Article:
Scotland’s forgotten frontier littoral: The Solway Firth

Cowan, E. J. (2017) Scotland’s forgotten frontier littoral: The Solway Firth. In: Worthington, D. (ed.) The New Coastal History: Cultural and Environmental Perspectives from Scotland and Beyond. Palgrave Macmillan, pp. 217-232. ISBN 9783319640891 (doi:10.1007/978-3-319-64090-7_13)

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The Solway Firth has been somewhat ignored by historians despite its role as part of the frontier between Scotland and England. Its warriors have long had a fierce reputation, such as during the Wars of Independence. Galloway pioneered the first Scottish colonial enterprise. Galwegians fought and died for their faith during the Covenanting Revolution of the seventeenth century, but the Solway was to serve as a maritime highway to the Americas and the rest of the world, notably for large numbers of emigrants. For a time, smuggling was rife. The complexities of the ‘Salmon Wars’ of the nineteenth century might be deemed a metaphor for the relationships between the coastal inhabitants throughout the Solway region who often proved to be allies as often as they did enemies.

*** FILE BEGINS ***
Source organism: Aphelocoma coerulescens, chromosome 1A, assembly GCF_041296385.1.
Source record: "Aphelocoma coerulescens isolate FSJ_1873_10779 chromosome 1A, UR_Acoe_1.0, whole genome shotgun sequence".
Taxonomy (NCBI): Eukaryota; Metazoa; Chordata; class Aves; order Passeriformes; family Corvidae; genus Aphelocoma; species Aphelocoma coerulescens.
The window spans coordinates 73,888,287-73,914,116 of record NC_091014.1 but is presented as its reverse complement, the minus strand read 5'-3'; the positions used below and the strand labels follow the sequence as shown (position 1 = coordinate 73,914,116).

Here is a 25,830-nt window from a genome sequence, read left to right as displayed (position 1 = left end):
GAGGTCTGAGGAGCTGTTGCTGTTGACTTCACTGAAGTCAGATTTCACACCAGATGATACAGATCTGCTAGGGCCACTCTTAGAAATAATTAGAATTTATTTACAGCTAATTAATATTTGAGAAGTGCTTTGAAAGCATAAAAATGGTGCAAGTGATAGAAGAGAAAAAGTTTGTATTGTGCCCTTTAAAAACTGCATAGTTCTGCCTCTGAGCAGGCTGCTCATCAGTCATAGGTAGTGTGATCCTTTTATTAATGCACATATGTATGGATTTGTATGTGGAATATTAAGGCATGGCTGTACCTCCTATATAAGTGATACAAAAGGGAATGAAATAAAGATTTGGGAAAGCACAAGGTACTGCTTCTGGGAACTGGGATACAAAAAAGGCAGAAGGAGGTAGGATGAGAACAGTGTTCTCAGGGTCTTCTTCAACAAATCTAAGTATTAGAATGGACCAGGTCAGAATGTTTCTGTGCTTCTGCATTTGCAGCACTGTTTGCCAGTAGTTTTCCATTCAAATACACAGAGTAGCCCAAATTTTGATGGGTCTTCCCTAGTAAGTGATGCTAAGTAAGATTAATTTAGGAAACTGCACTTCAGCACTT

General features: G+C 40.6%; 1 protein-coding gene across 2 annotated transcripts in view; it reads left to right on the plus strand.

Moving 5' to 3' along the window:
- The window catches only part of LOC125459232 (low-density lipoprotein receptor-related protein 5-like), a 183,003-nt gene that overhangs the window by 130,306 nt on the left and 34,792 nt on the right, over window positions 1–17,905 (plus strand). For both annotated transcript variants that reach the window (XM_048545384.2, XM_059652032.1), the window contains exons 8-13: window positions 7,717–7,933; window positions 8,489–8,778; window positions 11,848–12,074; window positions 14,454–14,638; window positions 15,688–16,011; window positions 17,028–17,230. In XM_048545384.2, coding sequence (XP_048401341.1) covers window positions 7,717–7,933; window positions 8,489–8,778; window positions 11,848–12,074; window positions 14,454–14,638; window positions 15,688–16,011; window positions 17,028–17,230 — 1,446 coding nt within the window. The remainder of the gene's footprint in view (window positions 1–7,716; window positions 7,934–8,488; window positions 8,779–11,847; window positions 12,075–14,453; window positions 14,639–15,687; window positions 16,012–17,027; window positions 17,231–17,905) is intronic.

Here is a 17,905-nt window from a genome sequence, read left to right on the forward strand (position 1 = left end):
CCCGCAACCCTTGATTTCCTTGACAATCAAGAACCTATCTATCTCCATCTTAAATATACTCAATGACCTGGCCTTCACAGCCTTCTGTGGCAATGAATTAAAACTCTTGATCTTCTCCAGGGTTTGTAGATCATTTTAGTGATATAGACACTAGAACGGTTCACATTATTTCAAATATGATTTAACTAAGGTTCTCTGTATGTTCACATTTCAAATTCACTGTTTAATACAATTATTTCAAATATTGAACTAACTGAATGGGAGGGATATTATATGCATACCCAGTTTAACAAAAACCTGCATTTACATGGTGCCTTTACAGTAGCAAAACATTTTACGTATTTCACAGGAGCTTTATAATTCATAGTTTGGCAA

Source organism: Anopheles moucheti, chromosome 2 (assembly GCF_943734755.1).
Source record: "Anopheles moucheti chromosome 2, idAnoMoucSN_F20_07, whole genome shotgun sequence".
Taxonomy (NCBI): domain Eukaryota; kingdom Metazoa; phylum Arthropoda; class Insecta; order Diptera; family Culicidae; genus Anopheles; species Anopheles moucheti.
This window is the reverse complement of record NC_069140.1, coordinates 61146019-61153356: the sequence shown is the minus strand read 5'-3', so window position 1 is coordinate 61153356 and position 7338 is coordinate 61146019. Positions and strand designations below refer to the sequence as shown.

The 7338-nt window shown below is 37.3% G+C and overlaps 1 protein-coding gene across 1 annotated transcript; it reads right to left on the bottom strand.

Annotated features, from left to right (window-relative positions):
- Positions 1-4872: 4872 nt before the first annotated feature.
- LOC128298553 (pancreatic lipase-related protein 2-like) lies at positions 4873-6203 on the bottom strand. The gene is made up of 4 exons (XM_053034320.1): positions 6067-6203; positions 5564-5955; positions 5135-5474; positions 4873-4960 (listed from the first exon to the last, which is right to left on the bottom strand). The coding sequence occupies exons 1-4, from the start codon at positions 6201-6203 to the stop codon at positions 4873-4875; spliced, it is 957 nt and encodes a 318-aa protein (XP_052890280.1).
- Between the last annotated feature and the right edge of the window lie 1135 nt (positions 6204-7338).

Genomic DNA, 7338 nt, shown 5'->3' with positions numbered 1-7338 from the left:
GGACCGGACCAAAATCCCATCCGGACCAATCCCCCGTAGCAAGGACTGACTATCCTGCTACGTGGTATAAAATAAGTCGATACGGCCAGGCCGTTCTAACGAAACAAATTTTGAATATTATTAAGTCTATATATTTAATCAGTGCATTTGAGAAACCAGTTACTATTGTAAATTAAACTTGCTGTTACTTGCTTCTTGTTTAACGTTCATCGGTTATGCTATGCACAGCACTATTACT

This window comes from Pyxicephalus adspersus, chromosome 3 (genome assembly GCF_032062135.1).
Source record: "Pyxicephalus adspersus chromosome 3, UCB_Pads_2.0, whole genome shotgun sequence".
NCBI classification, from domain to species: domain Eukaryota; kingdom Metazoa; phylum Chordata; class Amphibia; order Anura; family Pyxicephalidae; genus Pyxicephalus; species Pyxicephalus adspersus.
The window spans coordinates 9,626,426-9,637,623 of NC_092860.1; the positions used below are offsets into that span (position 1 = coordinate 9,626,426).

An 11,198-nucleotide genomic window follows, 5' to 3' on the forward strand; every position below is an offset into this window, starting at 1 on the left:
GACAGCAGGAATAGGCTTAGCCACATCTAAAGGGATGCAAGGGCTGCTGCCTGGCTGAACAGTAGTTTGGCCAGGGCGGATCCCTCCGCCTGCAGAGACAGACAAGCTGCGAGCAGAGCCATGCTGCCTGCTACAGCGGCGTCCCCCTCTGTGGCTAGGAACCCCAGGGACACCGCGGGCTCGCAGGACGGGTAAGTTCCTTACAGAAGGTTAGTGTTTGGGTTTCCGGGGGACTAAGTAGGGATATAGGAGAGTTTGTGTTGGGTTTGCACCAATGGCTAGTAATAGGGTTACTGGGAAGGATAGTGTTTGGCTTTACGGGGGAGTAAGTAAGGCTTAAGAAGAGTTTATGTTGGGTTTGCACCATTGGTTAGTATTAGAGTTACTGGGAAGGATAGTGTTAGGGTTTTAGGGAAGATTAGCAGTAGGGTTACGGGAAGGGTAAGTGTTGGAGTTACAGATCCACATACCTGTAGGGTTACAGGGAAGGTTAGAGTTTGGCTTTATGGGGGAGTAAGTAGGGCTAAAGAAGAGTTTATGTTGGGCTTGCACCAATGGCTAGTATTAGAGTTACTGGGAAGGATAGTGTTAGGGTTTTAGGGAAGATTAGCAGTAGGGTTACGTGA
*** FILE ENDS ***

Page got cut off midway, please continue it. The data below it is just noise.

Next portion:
Item Type:Book Sections
Glasgow Author(s) Enlighten ID:Cowan, Professor Edward
Authors: Cowan, E. J.
College/School:College of Social Sciences > School of Interdisciplinary Studies
Publisher:Palgrave Macmillan
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